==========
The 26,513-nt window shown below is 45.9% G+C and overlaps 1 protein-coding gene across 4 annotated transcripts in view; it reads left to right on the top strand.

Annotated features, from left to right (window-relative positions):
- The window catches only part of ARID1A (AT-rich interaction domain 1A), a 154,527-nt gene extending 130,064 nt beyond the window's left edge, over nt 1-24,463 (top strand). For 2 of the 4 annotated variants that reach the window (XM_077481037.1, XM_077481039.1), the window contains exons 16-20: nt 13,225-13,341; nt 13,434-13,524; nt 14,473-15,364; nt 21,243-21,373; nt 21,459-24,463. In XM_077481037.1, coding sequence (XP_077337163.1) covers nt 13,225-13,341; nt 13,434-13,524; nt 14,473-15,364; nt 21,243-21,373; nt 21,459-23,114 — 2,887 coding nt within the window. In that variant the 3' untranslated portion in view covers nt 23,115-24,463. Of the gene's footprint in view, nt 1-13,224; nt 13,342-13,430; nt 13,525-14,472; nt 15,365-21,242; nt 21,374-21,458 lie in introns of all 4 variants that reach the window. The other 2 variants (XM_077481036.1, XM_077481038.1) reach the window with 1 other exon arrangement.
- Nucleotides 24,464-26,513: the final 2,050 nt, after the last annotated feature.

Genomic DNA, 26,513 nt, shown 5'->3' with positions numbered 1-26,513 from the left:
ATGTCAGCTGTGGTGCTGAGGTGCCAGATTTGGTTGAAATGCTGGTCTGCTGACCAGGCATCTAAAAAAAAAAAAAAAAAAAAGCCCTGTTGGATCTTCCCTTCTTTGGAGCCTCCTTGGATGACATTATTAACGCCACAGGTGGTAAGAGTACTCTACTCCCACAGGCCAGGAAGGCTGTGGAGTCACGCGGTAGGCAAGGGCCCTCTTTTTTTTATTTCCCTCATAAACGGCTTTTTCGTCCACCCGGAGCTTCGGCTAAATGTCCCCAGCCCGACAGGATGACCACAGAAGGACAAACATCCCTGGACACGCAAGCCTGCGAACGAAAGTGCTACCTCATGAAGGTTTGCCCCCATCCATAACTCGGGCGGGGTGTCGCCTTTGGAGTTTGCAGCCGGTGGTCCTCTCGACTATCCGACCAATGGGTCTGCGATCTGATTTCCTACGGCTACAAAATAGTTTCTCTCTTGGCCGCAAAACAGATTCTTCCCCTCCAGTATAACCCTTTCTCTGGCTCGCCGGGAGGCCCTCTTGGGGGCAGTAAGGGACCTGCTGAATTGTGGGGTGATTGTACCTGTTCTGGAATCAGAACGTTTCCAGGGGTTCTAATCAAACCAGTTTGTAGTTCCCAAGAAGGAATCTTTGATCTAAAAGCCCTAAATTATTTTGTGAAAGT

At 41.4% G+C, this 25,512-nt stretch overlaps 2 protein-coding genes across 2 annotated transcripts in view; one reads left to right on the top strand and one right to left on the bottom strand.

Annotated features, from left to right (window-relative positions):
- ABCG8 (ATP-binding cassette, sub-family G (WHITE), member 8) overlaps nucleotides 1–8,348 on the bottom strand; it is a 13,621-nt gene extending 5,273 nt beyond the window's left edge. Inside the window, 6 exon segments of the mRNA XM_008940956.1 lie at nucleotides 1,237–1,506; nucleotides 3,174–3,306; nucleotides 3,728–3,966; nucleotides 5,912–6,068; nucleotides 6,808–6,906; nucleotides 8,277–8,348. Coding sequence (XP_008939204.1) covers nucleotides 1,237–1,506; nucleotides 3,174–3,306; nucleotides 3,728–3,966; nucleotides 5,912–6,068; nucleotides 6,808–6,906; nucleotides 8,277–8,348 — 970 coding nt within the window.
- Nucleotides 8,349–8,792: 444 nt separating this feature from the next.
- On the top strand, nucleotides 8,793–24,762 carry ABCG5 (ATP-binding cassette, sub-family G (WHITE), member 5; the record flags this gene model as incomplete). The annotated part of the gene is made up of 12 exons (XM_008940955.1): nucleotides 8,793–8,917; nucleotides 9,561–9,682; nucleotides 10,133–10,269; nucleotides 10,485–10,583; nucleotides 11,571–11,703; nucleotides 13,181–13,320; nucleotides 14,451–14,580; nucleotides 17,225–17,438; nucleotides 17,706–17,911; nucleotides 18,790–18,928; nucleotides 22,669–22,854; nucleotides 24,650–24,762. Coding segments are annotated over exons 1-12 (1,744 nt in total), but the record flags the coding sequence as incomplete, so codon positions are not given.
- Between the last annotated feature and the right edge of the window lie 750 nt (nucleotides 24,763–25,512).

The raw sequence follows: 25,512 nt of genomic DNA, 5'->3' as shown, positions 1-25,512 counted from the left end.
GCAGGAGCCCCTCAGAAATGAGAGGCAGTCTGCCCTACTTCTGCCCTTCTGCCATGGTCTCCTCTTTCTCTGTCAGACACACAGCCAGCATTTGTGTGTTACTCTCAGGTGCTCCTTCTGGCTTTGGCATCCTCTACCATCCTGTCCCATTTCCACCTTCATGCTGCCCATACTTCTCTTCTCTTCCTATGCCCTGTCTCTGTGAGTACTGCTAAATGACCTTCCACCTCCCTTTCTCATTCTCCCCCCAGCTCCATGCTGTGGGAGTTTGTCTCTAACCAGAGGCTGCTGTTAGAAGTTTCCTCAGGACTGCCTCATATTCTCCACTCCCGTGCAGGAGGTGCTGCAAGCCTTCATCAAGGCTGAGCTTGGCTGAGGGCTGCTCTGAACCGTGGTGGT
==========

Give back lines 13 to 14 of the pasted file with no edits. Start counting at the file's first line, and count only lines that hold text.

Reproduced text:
The raw sequence follows: 25,512 nt of genomic DNA, 5'->3' as shown, positions 1-25,512 counted from the left end.
GCAGGAGCCCCTCAGAAATGAGAGGCAGTCTGCCCTACTTCTGCCCTTCTGCCATGGTCTCCTCTTTCTCTGTCAGACACACAGCCAGCATTTGTGTGTTACTCTCAGGTGCTCCTTCTGGCTTTGGCATCCTCTACCATCCTGTCCCATTTCCACCTTCATGCTGCCCATACTTCTCTTCTCTTCCTATGCCCTGTCTCTGTGAGTACTGCTAAATGACCTTCCACCTCCCTTTCTCATTCTCCCCCCAGCTCCATGCTGTGGGAGTTTGTCTCTAACCAGAGGCTGCTGTTAGAAGTTTCCTCAGGACTGCCTCATATTCTCCACTCCCGTGCAGGAGGTGCTGCAAGCCTTCATCAAGGCTGAGCTTGGCTGAGGGCTGCTCTGAACCGTGGTGGT